For residents who have lived on the road their whole lives, it's unlike anything they have ever seen.
"It started raining, then the water started rising. Then all at once it was like a dam broke. It's just unreal. I saw cars washing down the creek, houses going, mobile homes going. It was just horrible," said long-time Harless Creek resident Ann Damron.
Many say it will be impossible for residents to recover without more aid.
"There's no was to get food in here, water, our water lines are gone. its very vital to get help in here."
"These people, they can't put back, they ain't got the money to put back unless FEMA or somebody helps them. These people have been here, poor people, they've worked all their lives for what they got. Fifteen minutes it was gone."
Officials and volunteers have been bringing in supplies to help make the clean-up a little easier.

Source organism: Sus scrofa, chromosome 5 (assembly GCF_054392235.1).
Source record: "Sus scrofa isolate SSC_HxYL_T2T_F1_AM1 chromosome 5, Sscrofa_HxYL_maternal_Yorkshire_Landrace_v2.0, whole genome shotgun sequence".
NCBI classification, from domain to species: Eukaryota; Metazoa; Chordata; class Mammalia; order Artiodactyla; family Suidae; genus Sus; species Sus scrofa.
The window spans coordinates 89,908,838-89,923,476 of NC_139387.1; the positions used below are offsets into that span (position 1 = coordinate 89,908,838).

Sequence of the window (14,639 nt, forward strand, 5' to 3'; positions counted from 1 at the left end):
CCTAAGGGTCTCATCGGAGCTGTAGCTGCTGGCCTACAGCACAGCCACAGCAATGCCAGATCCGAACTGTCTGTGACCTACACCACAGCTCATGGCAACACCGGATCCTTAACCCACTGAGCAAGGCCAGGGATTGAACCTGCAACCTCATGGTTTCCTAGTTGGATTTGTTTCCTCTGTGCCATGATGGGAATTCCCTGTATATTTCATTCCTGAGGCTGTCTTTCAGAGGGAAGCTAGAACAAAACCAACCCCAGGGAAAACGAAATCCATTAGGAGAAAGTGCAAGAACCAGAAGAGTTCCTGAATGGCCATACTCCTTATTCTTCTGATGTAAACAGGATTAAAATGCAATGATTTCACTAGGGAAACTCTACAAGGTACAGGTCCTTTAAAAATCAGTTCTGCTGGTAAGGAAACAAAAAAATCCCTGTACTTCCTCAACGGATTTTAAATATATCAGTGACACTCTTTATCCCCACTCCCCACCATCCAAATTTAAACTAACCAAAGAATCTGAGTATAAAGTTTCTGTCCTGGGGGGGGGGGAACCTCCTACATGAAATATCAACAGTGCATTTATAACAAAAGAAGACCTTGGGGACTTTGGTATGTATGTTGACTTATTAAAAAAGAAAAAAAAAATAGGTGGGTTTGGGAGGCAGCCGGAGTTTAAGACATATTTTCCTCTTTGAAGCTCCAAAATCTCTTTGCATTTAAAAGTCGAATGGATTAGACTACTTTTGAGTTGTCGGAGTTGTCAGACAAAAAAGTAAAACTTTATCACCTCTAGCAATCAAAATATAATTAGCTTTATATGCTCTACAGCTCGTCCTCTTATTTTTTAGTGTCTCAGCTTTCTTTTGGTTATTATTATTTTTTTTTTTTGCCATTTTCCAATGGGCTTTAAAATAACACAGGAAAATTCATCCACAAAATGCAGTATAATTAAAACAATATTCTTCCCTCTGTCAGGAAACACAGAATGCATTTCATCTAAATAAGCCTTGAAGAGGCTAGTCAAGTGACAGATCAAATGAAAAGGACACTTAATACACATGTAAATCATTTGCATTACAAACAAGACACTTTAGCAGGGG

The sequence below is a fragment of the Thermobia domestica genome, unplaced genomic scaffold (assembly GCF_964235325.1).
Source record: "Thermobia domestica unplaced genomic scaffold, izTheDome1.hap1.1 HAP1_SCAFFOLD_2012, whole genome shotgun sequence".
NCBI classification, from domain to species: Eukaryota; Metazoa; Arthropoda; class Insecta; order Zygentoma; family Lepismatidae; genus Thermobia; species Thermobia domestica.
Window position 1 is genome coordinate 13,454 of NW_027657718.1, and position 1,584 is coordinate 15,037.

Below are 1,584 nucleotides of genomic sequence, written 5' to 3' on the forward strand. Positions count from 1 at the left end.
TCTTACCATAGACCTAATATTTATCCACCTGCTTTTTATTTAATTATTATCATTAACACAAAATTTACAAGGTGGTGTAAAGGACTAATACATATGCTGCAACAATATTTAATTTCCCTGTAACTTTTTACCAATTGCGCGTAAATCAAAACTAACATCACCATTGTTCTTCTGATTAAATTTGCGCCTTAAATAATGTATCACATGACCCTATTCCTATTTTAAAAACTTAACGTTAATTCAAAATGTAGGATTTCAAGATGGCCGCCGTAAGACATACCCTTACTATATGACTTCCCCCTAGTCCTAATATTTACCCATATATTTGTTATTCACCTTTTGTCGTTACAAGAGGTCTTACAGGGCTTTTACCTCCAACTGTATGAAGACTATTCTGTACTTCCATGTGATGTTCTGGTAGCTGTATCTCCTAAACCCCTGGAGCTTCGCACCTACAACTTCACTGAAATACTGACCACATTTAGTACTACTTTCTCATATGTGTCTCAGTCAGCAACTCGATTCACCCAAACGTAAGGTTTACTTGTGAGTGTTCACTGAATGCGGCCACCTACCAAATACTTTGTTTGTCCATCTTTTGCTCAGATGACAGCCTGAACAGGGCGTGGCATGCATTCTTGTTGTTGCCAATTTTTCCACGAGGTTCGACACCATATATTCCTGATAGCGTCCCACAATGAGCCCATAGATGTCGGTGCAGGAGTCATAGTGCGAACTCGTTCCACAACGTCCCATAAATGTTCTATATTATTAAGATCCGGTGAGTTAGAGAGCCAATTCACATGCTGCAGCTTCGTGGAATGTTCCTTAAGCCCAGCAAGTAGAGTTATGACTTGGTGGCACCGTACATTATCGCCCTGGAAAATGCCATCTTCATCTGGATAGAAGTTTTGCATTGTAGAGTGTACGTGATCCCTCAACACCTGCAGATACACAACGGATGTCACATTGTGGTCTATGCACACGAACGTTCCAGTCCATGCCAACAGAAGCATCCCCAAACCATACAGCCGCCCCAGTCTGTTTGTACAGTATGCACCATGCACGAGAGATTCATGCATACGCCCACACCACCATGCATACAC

"We've been taking cleanup supplies, water, food. Just the necessities so these people can get somewhat normality back. They've been hit very hard, I'd say ninety percent of the whole hollow had been destroyed," said Marrowbone fire chief Clinard Adkins.
Other services such as vaccinations have been made available to the flood victims.
"They need them if they haven't had them in the last five years. Everyone needs to come out and get the tetanus shot. And also its free," said a representative for the Pike County Health Department.